Control mechanisms for heating, ventilation and air conditioning in buildings follow set parameters to make conditions in a building more comfortable, but what they save on time can reduce efficiency and increase energy costs, according to Gregory Pavlak, assistant professor of architectural engineering. More sophisticated control models, known as model predictive controllers, can optimize multiple variables to save on energy, operating costs and carbon emissions but can require much more time to find solutions.
Penn State researchers developed a method that leverages machine learning to create controls that balance building energy cost, comfort and efficiency while computing at a fast pace. They published their findings in Energy in February.
“Detailed model predictive controllers may not be able to compute solutions fast enough for real-time operations in some buildings,” Pavlak said. “We used machine learning to generate a simple, easily interpretable set of rules for reducing building cooling energy and operating costs — without needing to run model predictive controllers in real time.”
To identify shortcuts to the optimal solutions made possible by model predictive controllers, the researchers used the controllers and collected data from them. The team targeted patterns that consistently led to good performance. Once these patterns were identified, the researchers filtered and grouped them into categories of control strategies. These categories provided examples of high-performance control strategies that could be used to train a machine learning model. Classification trees, which generate a set of decision rules, were used for the machine learning model to determine the best times of day to cool a building.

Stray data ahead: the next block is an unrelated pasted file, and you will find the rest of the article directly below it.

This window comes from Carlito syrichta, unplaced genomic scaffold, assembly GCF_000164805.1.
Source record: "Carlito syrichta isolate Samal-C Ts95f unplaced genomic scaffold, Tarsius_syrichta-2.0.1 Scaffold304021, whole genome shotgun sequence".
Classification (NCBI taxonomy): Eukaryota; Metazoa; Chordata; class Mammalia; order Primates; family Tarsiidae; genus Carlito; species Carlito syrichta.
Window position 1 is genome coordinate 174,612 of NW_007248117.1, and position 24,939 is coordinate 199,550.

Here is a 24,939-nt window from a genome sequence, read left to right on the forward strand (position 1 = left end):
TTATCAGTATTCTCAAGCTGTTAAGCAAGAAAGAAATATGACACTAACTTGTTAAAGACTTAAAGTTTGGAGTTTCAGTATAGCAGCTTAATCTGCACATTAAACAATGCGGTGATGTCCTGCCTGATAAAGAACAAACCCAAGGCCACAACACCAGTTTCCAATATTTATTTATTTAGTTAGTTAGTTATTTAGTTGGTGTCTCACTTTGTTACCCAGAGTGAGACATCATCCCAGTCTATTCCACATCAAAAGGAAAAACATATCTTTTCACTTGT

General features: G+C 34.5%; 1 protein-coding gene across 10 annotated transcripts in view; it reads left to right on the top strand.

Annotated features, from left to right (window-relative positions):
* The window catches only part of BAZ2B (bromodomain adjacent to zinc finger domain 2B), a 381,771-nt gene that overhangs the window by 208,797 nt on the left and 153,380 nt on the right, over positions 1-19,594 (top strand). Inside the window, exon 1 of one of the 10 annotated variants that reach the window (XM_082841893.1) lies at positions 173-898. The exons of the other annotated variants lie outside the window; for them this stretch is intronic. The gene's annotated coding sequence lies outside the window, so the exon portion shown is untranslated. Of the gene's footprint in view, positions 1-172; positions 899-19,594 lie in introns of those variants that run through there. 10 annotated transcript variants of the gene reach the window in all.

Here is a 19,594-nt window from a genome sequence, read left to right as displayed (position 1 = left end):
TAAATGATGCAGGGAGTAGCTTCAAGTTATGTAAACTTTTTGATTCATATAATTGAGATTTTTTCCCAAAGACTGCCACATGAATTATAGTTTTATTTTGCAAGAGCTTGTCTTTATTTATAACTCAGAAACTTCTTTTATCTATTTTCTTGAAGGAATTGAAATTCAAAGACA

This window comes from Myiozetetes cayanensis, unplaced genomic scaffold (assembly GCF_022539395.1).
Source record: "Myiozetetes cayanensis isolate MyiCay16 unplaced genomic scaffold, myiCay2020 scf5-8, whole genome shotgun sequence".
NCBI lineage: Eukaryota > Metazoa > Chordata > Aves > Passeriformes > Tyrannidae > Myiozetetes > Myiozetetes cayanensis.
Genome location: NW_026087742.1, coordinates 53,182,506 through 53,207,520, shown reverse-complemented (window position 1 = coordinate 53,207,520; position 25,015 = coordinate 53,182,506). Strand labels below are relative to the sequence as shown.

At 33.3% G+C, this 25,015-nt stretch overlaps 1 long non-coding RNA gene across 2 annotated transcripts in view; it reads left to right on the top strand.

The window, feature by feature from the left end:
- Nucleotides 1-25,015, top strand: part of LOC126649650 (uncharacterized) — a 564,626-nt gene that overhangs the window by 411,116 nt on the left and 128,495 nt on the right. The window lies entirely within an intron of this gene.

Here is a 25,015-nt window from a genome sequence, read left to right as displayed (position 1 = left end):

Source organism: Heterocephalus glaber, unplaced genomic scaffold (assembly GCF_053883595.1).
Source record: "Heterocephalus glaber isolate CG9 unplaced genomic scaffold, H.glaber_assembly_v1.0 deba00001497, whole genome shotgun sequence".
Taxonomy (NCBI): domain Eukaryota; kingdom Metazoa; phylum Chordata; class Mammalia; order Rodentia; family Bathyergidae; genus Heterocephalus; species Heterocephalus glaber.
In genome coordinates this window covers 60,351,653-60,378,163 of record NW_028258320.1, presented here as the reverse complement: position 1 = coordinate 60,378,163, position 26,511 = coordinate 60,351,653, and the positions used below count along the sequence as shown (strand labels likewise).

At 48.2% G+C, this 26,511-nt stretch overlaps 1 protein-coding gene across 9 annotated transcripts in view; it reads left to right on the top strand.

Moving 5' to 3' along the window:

These rules were simple enough to work with basic control hardware, as well as easy to interpret, according to Pavlak.
“Once these rules have been generated, they work extremely fast and can be implemented in low-cost controllers and standard building automation equipment,” he said. “They’re also very interpretable. Operators and engineers can read the rules and easily understand how the systems will behave.”
The rules based on the data from model predictive controllers attained energy efficiency and energy cost levels comparable to those of a model predictive controller in action. The best rule sets attained 95%-97% of the energy savings and 89%-92% of the cost objective savings of the detailed model predictive controller. These values were reached through significantly faster computations: To schedule a control strategy for one day, the original model predictive controller required several hours of computation, while the researchers’ method could complete the task in less than a second.
The researchers aim to enable more sophisticated explorations of this technique with future research, including investigations on a variety of buildings, HVAC systems and operating conditions.
Min Yu, an architectural engineering doctoral candidate, was first author on the paper.
Extracting interpretable building control rules from multi-objective model predictive control data sets
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